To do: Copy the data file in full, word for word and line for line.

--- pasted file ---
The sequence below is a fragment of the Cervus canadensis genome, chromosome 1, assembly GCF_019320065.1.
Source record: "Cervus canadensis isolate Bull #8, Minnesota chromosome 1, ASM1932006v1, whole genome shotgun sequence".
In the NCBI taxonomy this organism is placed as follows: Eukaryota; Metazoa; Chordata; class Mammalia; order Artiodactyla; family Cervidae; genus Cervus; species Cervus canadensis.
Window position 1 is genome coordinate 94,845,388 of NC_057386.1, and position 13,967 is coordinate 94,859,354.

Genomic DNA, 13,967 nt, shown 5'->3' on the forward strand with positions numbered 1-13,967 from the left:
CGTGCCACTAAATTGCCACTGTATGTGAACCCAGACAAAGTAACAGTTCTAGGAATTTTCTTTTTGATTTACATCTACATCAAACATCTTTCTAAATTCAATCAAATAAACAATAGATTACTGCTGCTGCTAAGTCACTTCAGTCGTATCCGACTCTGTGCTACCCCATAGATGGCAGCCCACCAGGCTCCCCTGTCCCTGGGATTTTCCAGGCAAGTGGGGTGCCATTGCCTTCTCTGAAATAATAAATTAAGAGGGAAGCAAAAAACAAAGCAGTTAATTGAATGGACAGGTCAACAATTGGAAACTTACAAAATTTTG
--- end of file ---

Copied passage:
The sequence below is a fragment of the Cervus canadensis genome, chromosome 1, assembly GCF_019320065.1.
Source record: "Cervus canadensis isolate Bull #8, Minnesota chromosome 1, ASM1932006v1, whole genome shotgun sequence".
In the NCBI taxonomy this organism is placed as follows: Eukaryota; Metazoa; Chordata; class Mammalia; order Artiodactyla; family Cervidae; genus Cervus; species Cervus canadensis.
Window position 1 is genome coordinate 94,845,388 of NC_057386.1, and position 13,967 is coordinate 94,859,354.

Genomic DNA, 13,967 nt, shown 5'->3' on the forward strand with positions numbered 1-13,967 from the left:
CGTGCCACTAAATTGCCACTGTATGTGAACCCAGACAAAGTAACAGTTCTAGGAATTTTCTTTTTGATTTACATCTACATCAAACATCTTTCTAAATTCAATCAAATAAACAATAGATTACTGCTGCTGCTAAGTCACTTCAGTCGTATCCGACTCTGTGCTACCCCATAGATGGCAGCCCACCAGGCTCCCCTGTCCCTGGGATTTTCCAGGCAAGTGGGGTGCCATTGCCTTCTCTGAAATAATAAATTAAGAGGGAAGCAAAAAACAAAGCAGTTAATTGAATGGACAGGTCAACAATTGGAAACTTACAAAATTTTG